Learn About Dementia

The term dementia is used to describe the gradual deterioration of intellectual abilities and behavior that eventually interferes with customary daily living activities, such as balancing the checkbook, keeping house, driving the car, involvement in social activities and working. There may also be changes in personality and emotions. Contrary to popular belief, dementia is not a normal outcome of aging, but is caused by diseases that affect the brain. Dementia influences all aspects of mind and behavior, including memory, judgment, language, concentration, visual perception, temperament and social interactions. Although dementia symptoms are eventually obvious to everyone, special evaluations are necessary in the early stages to demonstrate the abnormalities.

Dementia is not a single disease, but a set of symptoms and signs related to multiple diseases or brain injuries. Learn more about the different diseases and conditions associated with dementia, as well as symptoms, treatments, support and resources via the links below.

Alzheimer’s Disease Dementia

In this form of brain degeneration, abnormal particles called neurofibrillary tangles and neuritic plaques form in the brain and destroy healthy neurons (brain cells).

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Primary Progressive Aphasia (PPA)

This form of cognitive impairment is caused by degeneration in the parts of the brain that are responsible for speech and language.

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Behavioral Variant Frontotemporal Dementia (bvFTD)

This type of dementia is characterized by changes in personality, ability to concentrate, social skills, motivation and reasoning, often at a very early age.

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Mild Cognitive Impairment (MCI)

In this condition, there is a decline in cognitive abilities such as language and reasoning, but not to the extent that it’s obvious in daily activities.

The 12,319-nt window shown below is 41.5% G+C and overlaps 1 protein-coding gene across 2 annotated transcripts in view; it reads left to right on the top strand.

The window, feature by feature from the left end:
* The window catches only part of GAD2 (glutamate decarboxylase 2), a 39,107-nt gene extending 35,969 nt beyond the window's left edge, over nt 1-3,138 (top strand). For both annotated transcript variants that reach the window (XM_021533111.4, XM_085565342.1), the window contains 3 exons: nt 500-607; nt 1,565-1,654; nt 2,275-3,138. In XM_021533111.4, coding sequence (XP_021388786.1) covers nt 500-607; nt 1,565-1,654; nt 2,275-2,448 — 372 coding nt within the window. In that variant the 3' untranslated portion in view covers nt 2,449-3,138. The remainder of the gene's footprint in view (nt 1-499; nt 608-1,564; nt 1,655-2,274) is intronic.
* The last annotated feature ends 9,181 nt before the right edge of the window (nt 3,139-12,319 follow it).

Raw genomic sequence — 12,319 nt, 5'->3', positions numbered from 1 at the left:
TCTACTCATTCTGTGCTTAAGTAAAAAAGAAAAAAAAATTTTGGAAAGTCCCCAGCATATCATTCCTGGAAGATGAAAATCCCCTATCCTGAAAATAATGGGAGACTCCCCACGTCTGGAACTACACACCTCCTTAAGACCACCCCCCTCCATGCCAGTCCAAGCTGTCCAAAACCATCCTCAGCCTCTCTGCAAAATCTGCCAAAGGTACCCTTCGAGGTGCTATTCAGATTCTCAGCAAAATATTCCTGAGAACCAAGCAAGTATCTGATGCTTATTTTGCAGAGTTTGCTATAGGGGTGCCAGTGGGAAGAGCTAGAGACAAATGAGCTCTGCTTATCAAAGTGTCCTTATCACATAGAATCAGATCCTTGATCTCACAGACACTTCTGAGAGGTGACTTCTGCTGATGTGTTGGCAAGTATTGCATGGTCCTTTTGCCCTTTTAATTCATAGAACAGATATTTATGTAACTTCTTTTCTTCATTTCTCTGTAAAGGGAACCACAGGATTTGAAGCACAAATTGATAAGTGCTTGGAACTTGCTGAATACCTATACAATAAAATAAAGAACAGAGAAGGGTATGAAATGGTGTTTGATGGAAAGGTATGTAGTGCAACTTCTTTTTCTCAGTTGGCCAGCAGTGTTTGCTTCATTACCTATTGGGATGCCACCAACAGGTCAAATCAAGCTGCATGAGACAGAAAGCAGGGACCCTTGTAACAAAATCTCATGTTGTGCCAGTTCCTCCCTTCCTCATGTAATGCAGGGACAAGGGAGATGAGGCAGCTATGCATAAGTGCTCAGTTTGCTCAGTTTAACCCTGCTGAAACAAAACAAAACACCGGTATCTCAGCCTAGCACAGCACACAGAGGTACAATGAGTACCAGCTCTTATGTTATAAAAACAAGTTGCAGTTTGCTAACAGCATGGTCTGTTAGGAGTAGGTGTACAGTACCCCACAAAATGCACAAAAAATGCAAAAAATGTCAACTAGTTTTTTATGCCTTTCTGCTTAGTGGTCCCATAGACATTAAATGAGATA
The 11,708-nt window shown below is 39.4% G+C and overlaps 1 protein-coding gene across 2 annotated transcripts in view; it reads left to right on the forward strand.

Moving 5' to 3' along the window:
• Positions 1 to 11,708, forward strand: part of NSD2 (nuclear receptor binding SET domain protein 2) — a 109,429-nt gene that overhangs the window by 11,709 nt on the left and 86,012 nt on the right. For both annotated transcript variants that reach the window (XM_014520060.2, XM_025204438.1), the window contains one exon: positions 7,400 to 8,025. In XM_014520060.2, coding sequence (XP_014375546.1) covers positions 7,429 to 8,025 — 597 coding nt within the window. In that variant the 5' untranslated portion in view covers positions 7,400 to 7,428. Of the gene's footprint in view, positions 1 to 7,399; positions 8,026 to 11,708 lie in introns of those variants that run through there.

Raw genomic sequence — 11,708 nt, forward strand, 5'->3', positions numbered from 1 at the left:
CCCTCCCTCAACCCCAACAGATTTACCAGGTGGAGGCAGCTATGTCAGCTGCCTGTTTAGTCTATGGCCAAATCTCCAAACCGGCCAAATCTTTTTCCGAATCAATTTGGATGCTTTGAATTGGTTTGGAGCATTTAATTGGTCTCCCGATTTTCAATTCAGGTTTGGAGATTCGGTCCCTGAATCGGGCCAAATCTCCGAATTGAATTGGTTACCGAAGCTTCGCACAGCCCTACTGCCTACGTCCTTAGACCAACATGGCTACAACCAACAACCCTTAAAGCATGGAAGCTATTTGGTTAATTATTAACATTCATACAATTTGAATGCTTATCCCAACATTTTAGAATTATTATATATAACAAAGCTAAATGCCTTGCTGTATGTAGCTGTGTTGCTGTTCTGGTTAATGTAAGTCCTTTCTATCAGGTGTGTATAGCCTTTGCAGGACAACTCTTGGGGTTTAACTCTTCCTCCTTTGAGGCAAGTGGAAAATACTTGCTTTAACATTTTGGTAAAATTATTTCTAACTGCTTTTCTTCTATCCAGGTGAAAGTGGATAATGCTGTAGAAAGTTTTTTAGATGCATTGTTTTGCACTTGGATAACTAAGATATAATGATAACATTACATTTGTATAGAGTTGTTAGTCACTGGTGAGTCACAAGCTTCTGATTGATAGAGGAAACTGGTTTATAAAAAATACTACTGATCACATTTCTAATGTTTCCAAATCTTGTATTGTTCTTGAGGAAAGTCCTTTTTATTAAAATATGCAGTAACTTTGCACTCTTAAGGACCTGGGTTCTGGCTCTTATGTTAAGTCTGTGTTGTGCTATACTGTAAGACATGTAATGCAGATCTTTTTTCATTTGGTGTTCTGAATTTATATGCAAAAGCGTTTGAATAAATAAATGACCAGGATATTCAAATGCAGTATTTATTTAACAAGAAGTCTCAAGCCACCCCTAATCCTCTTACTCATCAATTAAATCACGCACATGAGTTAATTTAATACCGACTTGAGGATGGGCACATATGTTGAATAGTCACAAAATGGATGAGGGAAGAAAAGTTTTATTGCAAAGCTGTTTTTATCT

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Corticobasal Syndrome (CBS)

Like Parkinson’s disease, slowing of movements, stiffness, tremors, falls and shuffling of the feet are seen. Problems with movements occur on one side of the body, such as stiffness, shaking or loss of control. 

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Progressive Supranuclear Palsy Syndrome (PSPS)

A Parkinson’s-plus syndrome, meaning that it is a disease that shares some of the symptoms of Parkinson's disease such as slowing of movements, stiffness, tremors, falls and shuffling of the feet.

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Dementia with Lewy Bodies (DLB)

Dementia with Lewy Bodies (DLB) affects many areas of the nervous system. DLB is categorized by cognitive, psychiatric/behavioral and physical symptoms a person experiences
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Posterior Cortical Atrophy (PCA)

Posterior Cortical Atrophy (PCA) is a neurodegenerative syndrome that affects the back parts of the brain, which are primarily responsible for processing visual information.
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Related Conditions

Vascular dementia, rapidly progressing dementias, Parkinson Disease Dementia, and ALS are all conditions that can overlap with a dementia.

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At Northwestern, we coined "SuperAging" as a research term. Studying SuperAgers is important to understand what is going right with aging and help us better understand how to treat dementia, as well.

SuperAgers are defined as individuals who are 80 years of age and older and have cognitive ability at least as good as people in their 50s or 60s. A variety of factors contribute to SuperAging including cognition, personality traits, psychosocial factors, genetic factors, and brain structure.  

Learn more about SuperAging

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